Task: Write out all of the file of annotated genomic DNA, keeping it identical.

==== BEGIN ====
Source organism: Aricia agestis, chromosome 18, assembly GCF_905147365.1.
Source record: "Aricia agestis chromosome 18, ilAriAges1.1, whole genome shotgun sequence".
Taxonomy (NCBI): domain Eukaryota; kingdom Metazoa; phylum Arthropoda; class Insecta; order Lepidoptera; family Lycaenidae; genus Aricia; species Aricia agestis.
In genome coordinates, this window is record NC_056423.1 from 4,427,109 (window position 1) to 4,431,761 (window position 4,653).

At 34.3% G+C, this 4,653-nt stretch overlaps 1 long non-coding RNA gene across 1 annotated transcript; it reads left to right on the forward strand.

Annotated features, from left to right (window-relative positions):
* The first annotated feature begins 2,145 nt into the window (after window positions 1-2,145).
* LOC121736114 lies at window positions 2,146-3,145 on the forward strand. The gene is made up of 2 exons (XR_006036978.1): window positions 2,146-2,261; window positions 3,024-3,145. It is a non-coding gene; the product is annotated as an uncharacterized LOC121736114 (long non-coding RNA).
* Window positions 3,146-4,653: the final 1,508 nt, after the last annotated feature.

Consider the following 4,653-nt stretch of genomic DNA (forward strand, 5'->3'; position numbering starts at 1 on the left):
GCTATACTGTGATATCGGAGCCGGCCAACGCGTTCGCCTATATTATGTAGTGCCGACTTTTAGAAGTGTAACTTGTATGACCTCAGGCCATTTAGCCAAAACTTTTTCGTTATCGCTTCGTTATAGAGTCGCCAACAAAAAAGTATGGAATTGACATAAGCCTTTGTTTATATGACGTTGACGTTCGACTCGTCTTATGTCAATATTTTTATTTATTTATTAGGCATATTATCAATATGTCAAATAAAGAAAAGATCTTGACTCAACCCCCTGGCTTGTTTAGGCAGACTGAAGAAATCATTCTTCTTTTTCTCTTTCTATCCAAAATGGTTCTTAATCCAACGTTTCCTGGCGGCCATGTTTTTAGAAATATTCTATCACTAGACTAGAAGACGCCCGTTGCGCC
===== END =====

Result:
Source organism: Aricia agestis, chromosome 18, assembly GCF_905147365.1.
Source record: "Aricia agestis chromosome 18, ilAriAges1.1, whole genome shotgun sequence".
Taxonomy (NCBI): domain Eukaryota; kingdom Metazoa; phylum Arthropoda; class Insecta; order Lepidoptera; family Lycaenidae; genus Aricia; species Aricia agestis.
In genome coordinates, this window is record NC_056423.1 from 4,427,109 (window position 1) to 4,431,761 (window position 4,653).

At 34.3% G+C, this 4,653-nt stretch overlaps 1 long non-coding RNA gene across 1 annotated transcript; it reads left to right on the forward strand.

Annotated features, from left to right (window-relative positions):
* The first annotated feature begins 2,145 nt into the window (after window positions 1-2,145).
* LOC121736114 lies at window positions 2,146-3,145 on the forward strand. The gene is made up of 2 exons (XR_006036978.1): window positions 2,146-2,261; window positions 3,024-3,145. It is a non-coding gene; the product is annotated as an uncharacterized LOC121736114 (long non-coding RNA).
* Window positions 3,146-4,653: the final 1,508 nt, after the last annotated feature.

Consider the following 4,653-nt stretch of genomic DNA (forward strand, 5'->3'; position numbering starts at 1 on the left):
GCTATACTGTGATATCGGAGCCGGCCAACGCGTTCGCCTATATTATGTAGTGCCGACTTTTAGAAGTGTAACTTGTATGACCTCAGGCCATTTAGCCAAAACTTTTTCGTTATCGCTTCGTTATAGAGTCGCCAACAAAAAAGTATGGAATTGACATAAGCCTTTGTTTATATGACGTTGACGTTCGACTCGTCTTATGTCAATATTTTTATTTATTTATTAGGCATATTATCAATATGTCAAATAAAGAAAAGATCTTGACTCAACCCCCTGGCTTGTTTAGGCAGACTGAAGAAATCATTCTTCTTTTTCTCTTTCTATCCAAAATGGTTCTTAATCCAACGTTTCCTGGCGGCCATGTTTTTAGAAATATTCTATCACTAGACTAGAAGACGCCCGTTGCGCC